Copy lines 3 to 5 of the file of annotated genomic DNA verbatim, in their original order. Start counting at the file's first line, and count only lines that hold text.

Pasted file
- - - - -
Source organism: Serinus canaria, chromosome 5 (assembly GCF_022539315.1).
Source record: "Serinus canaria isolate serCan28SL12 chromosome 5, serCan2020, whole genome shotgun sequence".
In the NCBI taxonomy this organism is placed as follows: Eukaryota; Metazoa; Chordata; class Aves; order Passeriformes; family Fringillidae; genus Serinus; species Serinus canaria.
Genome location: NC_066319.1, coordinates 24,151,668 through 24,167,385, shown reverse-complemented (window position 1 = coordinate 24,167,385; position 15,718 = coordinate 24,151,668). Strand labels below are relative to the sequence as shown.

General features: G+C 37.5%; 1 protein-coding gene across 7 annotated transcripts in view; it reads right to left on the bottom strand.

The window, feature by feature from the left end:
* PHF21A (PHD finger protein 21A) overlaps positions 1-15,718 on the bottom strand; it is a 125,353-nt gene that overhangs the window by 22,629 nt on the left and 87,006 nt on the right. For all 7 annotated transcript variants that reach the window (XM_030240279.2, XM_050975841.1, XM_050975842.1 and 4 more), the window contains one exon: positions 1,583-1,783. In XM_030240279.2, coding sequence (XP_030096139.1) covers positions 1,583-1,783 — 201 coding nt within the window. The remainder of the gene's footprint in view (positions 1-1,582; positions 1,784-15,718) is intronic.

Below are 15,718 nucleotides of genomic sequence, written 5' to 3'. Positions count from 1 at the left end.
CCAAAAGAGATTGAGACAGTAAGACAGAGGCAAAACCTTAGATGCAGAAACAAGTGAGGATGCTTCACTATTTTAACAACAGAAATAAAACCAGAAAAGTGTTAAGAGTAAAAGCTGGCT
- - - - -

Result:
In the NCBI taxonomy this organism is placed as follows: Eukaryota; Metazoa; Chordata; class Aves; order Passeriformes; family Fringillidae; genus Serinus; species Serinus canaria.
Genome location: NC_066319.1, coordinates 24,151,668 through 24,167,385, shown reverse-complemented (window position 1 = coordinate 24,167,385; position 15,718 = coordinate 24,151,668). Strand labels below are relative to the sequence as shown.

General features: G+C 37.5%; 1 protein-coding gene across 7 annotated transcripts in view; it reads right to left on the bottom strand.